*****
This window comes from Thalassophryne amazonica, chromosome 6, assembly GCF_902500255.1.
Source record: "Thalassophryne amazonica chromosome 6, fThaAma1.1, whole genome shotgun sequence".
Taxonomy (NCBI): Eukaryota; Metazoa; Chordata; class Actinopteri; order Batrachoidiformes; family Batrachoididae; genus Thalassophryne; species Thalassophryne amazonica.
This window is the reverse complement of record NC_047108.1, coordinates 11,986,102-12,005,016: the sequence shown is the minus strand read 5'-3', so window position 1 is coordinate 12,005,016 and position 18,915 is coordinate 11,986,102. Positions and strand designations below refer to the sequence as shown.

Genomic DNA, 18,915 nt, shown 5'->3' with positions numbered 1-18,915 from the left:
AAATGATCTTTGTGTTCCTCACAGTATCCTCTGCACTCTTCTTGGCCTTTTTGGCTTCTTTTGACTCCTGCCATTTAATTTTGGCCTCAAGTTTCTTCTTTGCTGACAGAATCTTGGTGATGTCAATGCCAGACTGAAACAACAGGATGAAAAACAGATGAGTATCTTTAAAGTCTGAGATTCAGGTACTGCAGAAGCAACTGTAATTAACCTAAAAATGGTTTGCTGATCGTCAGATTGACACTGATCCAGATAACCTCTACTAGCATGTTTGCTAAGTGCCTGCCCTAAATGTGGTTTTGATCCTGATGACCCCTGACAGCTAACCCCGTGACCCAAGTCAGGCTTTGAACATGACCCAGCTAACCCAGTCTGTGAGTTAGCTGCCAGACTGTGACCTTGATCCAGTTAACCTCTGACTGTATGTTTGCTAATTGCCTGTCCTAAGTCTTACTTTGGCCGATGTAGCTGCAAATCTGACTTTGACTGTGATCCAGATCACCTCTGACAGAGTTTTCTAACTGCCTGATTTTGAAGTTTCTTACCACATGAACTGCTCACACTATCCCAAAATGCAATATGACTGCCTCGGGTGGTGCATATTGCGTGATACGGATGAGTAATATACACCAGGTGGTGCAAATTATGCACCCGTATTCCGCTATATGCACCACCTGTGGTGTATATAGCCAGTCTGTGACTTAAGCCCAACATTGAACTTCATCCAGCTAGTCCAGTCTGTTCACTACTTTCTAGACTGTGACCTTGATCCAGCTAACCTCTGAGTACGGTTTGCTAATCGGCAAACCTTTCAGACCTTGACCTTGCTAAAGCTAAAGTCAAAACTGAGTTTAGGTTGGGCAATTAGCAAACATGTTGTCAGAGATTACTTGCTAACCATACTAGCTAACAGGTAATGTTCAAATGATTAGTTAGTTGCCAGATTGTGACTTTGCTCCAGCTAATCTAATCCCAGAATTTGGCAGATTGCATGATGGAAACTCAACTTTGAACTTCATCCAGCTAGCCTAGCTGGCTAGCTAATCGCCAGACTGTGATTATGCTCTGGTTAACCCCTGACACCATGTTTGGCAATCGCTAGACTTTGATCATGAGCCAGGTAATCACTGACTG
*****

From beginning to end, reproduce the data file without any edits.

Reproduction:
This window comes from Thalassophryne amazonica, chromosome 6, assembly GCF_902500255.1.
Source record: "Thalassophryne amazonica chromosome 6, fThaAma1.1, whole genome shotgun sequence".
Taxonomy (NCBI): Eukaryota; Metazoa; Chordata; class Actinopteri; order Batrachoidiformes; family Batrachoididae; genus Thalassophryne; species Thalassophryne amazonica.
This window is the reverse complement of record NC_047108.1, coordinates 11,986,102-12,005,016: the sequence shown is the minus strand read 5'-3', so window position 1 is coordinate 12,005,016 and position 18,915 is coordinate 11,986,102. Positions and strand designations below refer to the sequence as shown.

Genomic DNA, 18,915 nt, shown 5'->3' with positions numbered 1-18,915 from the left:
AAATGATCTTTGTGTTCCTCACAGTATCCTCTGCACTCTTCTTGGCCTTTTTGGCTTCTTTTGACTCCTGCCATTTAATTTTGGCCTCAAGTTTCTTCTTTGCTGACAGAATCTTGGTGATGTCAATGCCAGACTGAAACAACAGGATGAAAAACAGATGAGTATCTTTAAAGTCTGAGATTCAGGTACTGCAGAAGCAACTGTAATTAACCTAAAAATGGTTTGCTGATCGTCAGATTGACACTGATCCAGATAACCTCTACTAGCATGTTTGCTAAGTGCCTGCCCTAAATGTGGTTTTGATCCTGATGACCCCTGACAGCTAACCCCGTGACCCAAGTCAGGCTTTGAACATGACCCAGCTAACCCAGTCTGTGAGTTAGCTGCCAGACTGTGACCTTGATCCAGTTAACCTCTGACTGTATGTTTGCTAATTGCCTGTCCTAAGTCTTACTTTGGCCGATGTAGCTGCAAATCTGACTTTGACTGTGATCCAGATCACCTCTGACAGAGTTTTCTAACTGCCTGATTTTGAAGTTTCTTACCACATGAACTGCTCACACTATCCCAAAATGCAATATGACTGCCTCGGGTGGTGCATATTGCGTGATACGGATGAGTAATATACACCAGGTGGTGCAAATTATGCACCCGTATTCCGCTATATGCACCACCTGTGGTGTATATAGCCAGTCTGTGACTTAAGCCCAACATTGAACTTCATCCAGCTAGTCCAGTCTGTTCACTACTTTCTAGACTGTGACCTTGATCCAGCTAACCTCTGAGTACGGTTTGCTAATCGGCAAACCTTTCAGACCTTGACCTTGCTAAAGCTAAAGTCAAAACTGAGTTTAGGTTGGGCAATTAGCAAACATGTTGTCAGAGATTACTTGCTAACCATACTAGCTAACAGGTAATGTTCAAATGATTAGTTAGTTGCCAGATTGTGACTTTGCTCCAGCTAATCTAATCCCAGAATTTGGCAGATTGCATGATGGAAACTCAACTTTGAACTTCATCCAGCTAGCCTAGCTGGCTAGCTAATCGCCAGACTGTGATTATGCTCTGGTTAACCCCTGACACCATGTTTGGCAATCGCTAGACTTTGATCATGAGCCAGGTAATCACTGACTG